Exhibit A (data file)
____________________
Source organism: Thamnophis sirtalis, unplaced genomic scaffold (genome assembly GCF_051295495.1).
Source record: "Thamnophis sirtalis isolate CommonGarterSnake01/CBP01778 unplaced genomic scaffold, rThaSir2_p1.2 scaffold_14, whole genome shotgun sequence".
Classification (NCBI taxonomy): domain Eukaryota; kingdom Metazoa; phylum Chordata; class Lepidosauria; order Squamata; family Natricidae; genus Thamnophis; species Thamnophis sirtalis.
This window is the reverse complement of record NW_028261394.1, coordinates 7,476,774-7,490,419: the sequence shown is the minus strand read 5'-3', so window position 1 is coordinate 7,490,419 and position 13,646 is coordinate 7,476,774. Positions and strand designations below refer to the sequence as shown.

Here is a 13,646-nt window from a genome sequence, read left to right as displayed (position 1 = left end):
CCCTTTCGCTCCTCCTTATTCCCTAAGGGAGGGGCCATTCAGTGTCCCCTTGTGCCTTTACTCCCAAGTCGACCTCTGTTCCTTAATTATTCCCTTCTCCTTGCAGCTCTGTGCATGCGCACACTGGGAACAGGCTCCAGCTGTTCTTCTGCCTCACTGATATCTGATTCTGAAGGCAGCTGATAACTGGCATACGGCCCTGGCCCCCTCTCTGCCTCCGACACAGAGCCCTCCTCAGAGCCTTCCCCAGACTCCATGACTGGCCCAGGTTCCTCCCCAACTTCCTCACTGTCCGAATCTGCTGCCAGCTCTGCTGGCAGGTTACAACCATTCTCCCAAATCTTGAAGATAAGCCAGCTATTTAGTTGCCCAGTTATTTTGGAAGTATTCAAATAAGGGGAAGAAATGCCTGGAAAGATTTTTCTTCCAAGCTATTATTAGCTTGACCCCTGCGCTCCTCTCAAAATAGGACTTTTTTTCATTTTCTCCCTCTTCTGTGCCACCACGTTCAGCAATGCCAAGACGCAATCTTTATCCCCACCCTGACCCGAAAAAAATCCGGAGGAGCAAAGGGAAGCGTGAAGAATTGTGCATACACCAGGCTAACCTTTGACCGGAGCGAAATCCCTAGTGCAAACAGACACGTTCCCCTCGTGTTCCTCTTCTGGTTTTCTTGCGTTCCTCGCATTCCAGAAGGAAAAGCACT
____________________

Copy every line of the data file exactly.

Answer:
Source organism: Thamnophis sirtalis, unplaced genomic scaffold (genome assembly GCF_051295495.1).
Source record: "Thamnophis sirtalis isolate CommonGarterSnake01/CBP01778 unplaced genomic scaffold, rThaSir2_p1.2 scaffold_14, whole genome shotgun sequence".
Classification (NCBI taxonomy): domain Eukaryota; kingdom Metazoa; phylum Chordata; class Lepidosauria; order Squamata; family Natricidae; genus Thamnophis; species Thamnophis sirtalis.
This window is the reverse complement of record NW_028261394.1, coordinates 7,476,774-7,490,419: the sequence shown is the minus strand read 5'-3', so window position 1 is coordinate 7,490,419 and position 13,646 is coordinate 7,476,774. Positions and strand designations below refer to the sequence as shown.

Here is a 13,646-nt window from a genome sequence, read left to right as displayed (position 1 = left end):
CCCTTTCGCTCCTCCTTATTCCCTAAGGGAGGGGCCATTCAGTGTCCCCTTGTGCCTTTACTCCCAAGTCGACCTCTGTTCCTTAATTATTCCCTTCTCCTTGCAGCTCTGTGCATGCGCACACTGGGAACAGGCTCCAGCTGTTCTTCTGCCTCACTGATATCTGATTCTGAAGGCAGCTGATAACTGGCATACGGCCCTGGCCCCCTCTCTGCCTCCGACACAGAGCCCTCCTCAGAGCCTTCCCCAGACTCCATGACTGGCCCAGGTTCCTCCCCAACTTCCTCACTGTCCGAATCTGCTGCCAGCTCTGCTGGCAGGTTACAACCATTCTCCCAAATCTTGAAGATAAGCCAGCTATTTAGTTGCCCAGTTATTTTGGAAGTATTCAAATAAGGGGAAGAAATGCCTGGAAAGATTTTTCTTCCAAGCTATTATTAGCTTGACCCCTGCGCTCCTCTCAAAATAGGACTTTTTTTCATTTTCTCCCTCTTCTGTGCCACCACGTTCAGCAATGCCAAGACGCAATCTTTATCCCCACCCTGACCCGAAAAAAATCCGGAGGAGCAAAGGGAAGCGTGAAGAATTGTGCATACACCAGGCTAACCTTTGACCGGAGCGAAATCCCTAGTGCAAACAGACACGTTCCCCTCGTGTTCCTCTTCTGGTTTTCTTGCGTTCCTCGCATTCCAGAAGGAAAAGCACT